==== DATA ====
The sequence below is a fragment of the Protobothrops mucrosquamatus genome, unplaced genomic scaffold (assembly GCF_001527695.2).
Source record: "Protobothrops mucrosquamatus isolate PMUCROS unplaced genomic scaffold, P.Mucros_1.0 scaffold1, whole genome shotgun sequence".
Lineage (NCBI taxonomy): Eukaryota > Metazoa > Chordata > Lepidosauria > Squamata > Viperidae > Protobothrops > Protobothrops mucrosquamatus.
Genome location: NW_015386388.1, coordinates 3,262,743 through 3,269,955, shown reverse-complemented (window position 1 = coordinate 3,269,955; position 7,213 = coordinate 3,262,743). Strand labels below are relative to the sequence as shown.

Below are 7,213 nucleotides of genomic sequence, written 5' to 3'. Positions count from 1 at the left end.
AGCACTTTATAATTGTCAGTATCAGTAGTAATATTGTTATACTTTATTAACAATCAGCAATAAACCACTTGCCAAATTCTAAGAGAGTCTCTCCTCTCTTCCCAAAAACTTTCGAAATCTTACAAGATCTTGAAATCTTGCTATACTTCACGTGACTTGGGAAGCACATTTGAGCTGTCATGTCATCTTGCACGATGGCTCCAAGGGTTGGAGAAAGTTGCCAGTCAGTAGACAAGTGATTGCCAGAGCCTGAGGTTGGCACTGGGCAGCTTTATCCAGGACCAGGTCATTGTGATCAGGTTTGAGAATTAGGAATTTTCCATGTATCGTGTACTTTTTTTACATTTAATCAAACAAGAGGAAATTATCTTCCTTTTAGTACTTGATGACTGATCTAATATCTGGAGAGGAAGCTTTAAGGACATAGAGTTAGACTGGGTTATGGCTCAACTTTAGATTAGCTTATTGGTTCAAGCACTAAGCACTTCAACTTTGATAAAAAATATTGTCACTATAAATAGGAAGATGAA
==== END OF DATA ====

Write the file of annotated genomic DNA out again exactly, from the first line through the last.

The sequence below is a fragment of the Protobothrops mucrosquamatus genome, unplaced genomic scaffold (assembly GCF_001527695.2).
Source record: "Protobothrops mucrosquamatus isolate PMUCROS unplaced genomic scaffold, P.Mucros_1.0 scaffold1, whole genome shotgun sequence".
Lineage (NCBI taxonomy): Eukaryota > Metazoa > Chordata > Lepidosauria > Squamata > Viperidae > Protobothrops > Protobothrops mucrosquamatus.
Genome location: NW_015386388.1, coordinates 3,262,743 through 3,269,955, shown reverse-complemented (window position 1 = coordinate 3,269,955; position 7,213 = coordinate 3,262,743). Strand labels below are relative to the sequence as shown.

Below are 7,213 nucleotides of genomic sequence, written 5' to 3'. Positions count from 1 at the left end.
AGCACTTTATAATTGTCAGTATCAGTAGTAATATTGTTATACTTTATTAACAATCAGCAATAAACCACTTGCCAAATTCTAAGAGAGTCTCTCCTCTCTTCCCAAAAACTTTCGAAATCTTACAAGATCTTGAAATCTTGCTATACTTCACGTGACTTGGGAAGCACATTTGAGCTGTCATGTCATCTTGCACGATGGCTCCAAGGGTTGGAGAAAGTTGCCAGTCAGTAGACAAGTGATTGCCAGAGCCTGAGGTTGGCACTGGGCAGCTTTATCCAGGACCAGGTCATTGTGATCAGGTTTGAGAATTAGGAATTTTCCATGTATCGTGTACTTTTTTTACATTTAATCAAACAAGAGGAAATTATCTTCCTTTTAGTACTTGATGACTGATCTAATATCTGGAGAGGAAGCTTTAAGGACATAGAGTTAGACTGGGTTATGGCTCAACTTTAGATTAGCTTATTGGTTCAAGCACTAAGCACTTCAACTTTGATAAAAAATATTGTCACTATAAATAGGAAGATGAA